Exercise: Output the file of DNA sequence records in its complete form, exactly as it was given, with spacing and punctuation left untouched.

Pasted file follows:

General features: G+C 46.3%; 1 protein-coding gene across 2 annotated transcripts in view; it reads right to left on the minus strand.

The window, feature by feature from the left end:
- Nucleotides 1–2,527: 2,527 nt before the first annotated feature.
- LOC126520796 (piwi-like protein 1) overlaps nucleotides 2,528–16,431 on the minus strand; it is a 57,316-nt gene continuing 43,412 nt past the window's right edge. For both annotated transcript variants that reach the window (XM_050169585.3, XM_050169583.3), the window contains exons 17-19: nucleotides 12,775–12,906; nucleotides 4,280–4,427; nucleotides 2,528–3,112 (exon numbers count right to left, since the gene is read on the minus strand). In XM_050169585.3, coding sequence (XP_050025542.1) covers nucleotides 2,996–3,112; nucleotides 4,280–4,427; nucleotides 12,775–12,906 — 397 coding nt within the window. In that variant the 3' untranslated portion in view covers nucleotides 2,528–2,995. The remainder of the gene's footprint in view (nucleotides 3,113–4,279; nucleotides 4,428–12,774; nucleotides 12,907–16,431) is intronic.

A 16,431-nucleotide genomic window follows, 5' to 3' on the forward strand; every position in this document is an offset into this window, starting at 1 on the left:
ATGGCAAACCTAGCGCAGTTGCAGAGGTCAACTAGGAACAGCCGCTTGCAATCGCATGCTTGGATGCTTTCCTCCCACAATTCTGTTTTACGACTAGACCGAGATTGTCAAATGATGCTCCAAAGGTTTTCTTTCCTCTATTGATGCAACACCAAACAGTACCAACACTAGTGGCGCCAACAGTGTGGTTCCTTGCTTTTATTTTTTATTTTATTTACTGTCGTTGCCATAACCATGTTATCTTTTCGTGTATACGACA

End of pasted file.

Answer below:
General features: G+C 46.3%; 1 protein-coding gene across 2 annotated transcripts in view; it reads right to left on the minus strand.

The window, feature by feature from the left end:
- Nucleotides 1–2,527: 2,527 nt before the first annotated feature.
- LOC126520796 (piwi-like protein 1) overlaps nucleotides 2,528–16,431 on the minus strand; it is a 57,316-nt gene continuing 43,412 nt past the window's right edge. For both annotated transcript variants that reach the window (XM_050169585.3, XM_050169583.3), the window contains exons 17-19: nucleotides 12,775–12,906; nucleotides 4,280–4,427; nucleotides 2,528–3,112 (exon numbers count right to left, since the gene is read on the minus strand). In XM_050169585.3, coding sequence (XP_050025542.1) covers nucleotides 2,996–3,112; nucleotides 4,280–4,427; nucleotides 12,775–12,906 — 397 coding nt within the window. In that variant the 3' untranslated portion in view covers nucleotides 2,528–2,995. The remainder of the gene's footprint in view (nucleotides 3,113–4,279; nucleotides 4,428–12,774; nucleotides 12,907–16,431) is intronic.

A 16,431-nucleotide genomic window follows, 5' to 3' on the forward strand; every position in this document is an offset into this window, starting at 1 on the left:
ATGGCAAACCTAGCGCAGTTGCAGAGGTCAACTAGGAACAGCCGCTTGCAATCGCATGCTTGGATGCTTTCCTCCCACAATTCTGTTTTACGACTAGACCGAGATTGTCAAATGATGCTCCAAAGGTTTTCTTTCCTCTATTGATGCAACACCAAACAGTACCAACACTAGTGGCGCCAACAGTGTGGTTCCTTGCTTTTATTTTTTATTTTATTTACTGTCGTTGCCATAACCATGTTATCTTTTCGTGTATACGACA